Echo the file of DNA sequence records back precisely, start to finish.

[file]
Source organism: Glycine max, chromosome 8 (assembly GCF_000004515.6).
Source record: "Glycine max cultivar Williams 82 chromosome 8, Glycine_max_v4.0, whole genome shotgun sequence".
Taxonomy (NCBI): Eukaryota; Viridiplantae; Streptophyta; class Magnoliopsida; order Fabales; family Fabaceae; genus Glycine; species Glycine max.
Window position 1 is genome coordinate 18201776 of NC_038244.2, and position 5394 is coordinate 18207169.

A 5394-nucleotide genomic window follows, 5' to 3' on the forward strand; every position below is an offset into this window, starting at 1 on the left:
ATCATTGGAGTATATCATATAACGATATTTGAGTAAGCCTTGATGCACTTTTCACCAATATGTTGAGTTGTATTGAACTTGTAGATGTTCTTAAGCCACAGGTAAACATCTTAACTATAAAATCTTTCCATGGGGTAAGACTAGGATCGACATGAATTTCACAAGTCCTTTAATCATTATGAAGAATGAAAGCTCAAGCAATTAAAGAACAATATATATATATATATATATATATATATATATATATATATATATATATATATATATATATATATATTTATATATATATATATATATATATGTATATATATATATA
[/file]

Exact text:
Source organism: Glycine max, chromosome 8 (assembly GCF_000004515.6).
Source record: "Glycine max cultivar Williams 82 chromosome 8, Glycine_max_v4.0, whole genome shotgun sequence".
Taxonomy (NCBI): Eukaryota; Viridiplantae; Streptophyta; class Magnoliopsida; order Fabales; family Fabaceae; genus Glycine; species Glycine max.
Window position 1 is genome coordinate 18201776 of NC_038244.2, and position 5394 is coordinate 18207169.

A 5394-nucleotide genomic window follows, 5' to 3' on the forward strand; every position below is an offset into this window, starting at 1 on the left:
ATCATTGGAGTATATCATATAACGATATTTGAGTAAGCCTTGATGCACTTTTCACCAATATGTTGAGTTGTATTGAACTTGTAGATGTTCTTAAGCCACAGGTAAACATCTTAACTATAAAATCTTTCCATGGGGTAAGACTAGGATCGACATGAATTTCACAAGTCCTTTAATCATTATGAAGAATGAAAGCTCAAGCAATTAAAGAACAATATATATATATATATATATATATATATATATATATATATATATATATATATATATATATATATATTTATATATATATATATATATATATGTATATATATATATA